WILD: UNISWA students during one of their demonstrations against government and the administration.
It was all drama and pandemonium on Sunday night when students who had attended a joint-student meeting at UNISWA, Kwaluseni campus, came face-to-face and clashed with police from the Operational Support Services Unit (OSSU).
The armed military police had to fire warning shots to prevent students from marching through the night from Kwaluseni to deliver a petition to the ministry of labour.
The petition revolves around issues of allowances that have not been paid to some students.
The resolution to march through the night was taken at the meeting called by the Student Representative Council (SRC) under the leadership of Sibusiso Siyaya.
It was on Sunday night.
During this meeting, students were expecting to be addressed on issues affecting them, including updates on the upcoming Inter-varsity Games, allowances and other matters.
The meeting came at a time when the university had just opened and students were worried that the issue of reinstating allowances back to E26 000 was not being addressed fully by government.
The meeting became disorderly after a misunderstanding between the students and the SRC.
Students were not happy with the updates being given by the SRC as they felt they were not given enough information as regards the forthcoming inter-varsity games where the University of Swaziland will be the host.
The students were also not happy as they alleged their president Siyaya did not give them adequate information on the issue of Ayanda Mkhabela, the student who was injured during a strike at the university premises.
The meeting ended in confusion as students stated they will walk to Mbabane on foot through the night.
Students labelled the meeting as the worst joint gathering in the history of the University. Some students blamed the president for not coming out clear pertaining to their allowances or where they are currently being held up.
Siyaya said if students were to decide to boycott classes on the following day and go to Mbabane, there will be no buses to ferry them from their respective campuses.
Siyaya is said to have informed students this was because their resolve was at short notice. Students are said to have vowed they will rather walk to Mbabane on foot if there are no buses.
They stated that by dawn they would have reached Mbabane. Information gathered is that students embarked on the long walk on foot, intending to deliver their grievances to the ministry of labour.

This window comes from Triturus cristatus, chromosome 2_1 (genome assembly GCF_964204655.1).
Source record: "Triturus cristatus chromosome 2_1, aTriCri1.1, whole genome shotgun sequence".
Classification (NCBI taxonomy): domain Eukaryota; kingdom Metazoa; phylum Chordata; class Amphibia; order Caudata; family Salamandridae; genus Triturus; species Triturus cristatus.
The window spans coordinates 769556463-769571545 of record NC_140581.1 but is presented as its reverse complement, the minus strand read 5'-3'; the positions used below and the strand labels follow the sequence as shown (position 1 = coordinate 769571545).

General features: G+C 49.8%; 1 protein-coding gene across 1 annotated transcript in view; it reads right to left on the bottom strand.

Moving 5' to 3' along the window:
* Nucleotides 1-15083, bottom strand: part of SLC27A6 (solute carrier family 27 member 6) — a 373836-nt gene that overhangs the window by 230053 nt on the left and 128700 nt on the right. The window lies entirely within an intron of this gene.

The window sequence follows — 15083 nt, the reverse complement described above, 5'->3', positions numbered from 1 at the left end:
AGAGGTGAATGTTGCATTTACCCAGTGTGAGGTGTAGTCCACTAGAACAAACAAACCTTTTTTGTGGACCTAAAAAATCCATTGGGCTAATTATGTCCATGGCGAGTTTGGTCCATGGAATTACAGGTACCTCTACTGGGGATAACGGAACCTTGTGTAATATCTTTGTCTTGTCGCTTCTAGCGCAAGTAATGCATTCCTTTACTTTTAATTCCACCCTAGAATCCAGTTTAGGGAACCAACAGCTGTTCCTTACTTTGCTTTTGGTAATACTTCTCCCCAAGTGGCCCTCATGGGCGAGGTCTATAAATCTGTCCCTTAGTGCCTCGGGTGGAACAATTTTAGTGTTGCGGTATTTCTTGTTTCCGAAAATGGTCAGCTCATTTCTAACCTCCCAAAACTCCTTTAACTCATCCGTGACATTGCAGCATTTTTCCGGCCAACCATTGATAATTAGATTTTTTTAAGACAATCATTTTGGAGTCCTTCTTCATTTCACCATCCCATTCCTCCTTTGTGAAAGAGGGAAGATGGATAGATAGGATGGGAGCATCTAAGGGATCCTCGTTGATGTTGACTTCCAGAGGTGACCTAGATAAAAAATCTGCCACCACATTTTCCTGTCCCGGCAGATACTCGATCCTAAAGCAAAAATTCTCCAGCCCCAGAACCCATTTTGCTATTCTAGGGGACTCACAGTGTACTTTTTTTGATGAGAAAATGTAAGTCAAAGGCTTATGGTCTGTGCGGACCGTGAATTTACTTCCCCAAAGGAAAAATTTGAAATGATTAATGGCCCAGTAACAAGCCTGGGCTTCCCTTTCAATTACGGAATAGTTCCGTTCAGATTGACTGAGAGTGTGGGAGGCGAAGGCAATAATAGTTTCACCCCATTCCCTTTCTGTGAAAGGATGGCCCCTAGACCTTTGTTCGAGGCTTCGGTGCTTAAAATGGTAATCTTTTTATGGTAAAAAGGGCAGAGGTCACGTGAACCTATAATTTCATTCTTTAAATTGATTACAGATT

At Mahhala shopping complex, it is said the students who were chanting political songs were met by the armed police and warning shots were fired as the police tried to disperse the rowdy students.
The students were intercepted by the police while walking down the road next to Gwamile VOCTIM, leading to the Mahhala shopping complex.
It is said that about three warning shots were fired by the police as they dispersed the students.
The students were then forced to return back to Kwaluseni campus. It is said violence erupted at the campus as some students broke down doors and windows out of anger.
It is alleged that as students made their way into the institution, they were also involved in an altercation with the guards at the gate. Students are said to have vandalised property, including the guards’ house, located at the gate.
The students also blocked the road with burning tyres.
…Picket all night after way to Mbabane blocked
Hunger stricken University of Swaziland students picketed all night following delay in the release of their allowances.
The students started indicating before the second semester resumed that they would boycott lectures if they were not all given their allowances by the end of the first week of lectures.
The students, however, did not boycott classes, instead on Sunday night after their first joint meeting at Kwaluseni Campus took a resolution to not wait for daylight to go to the ministry of labour offices in Mbabane to petition the minister to release all outstanding allowances and furthermore to implement recommendations made by parliament.
Speaking to this publication, Students Representative Council (SRC) President Sibusiso Siyaya, said the students are hungry and tired of government’s excuses.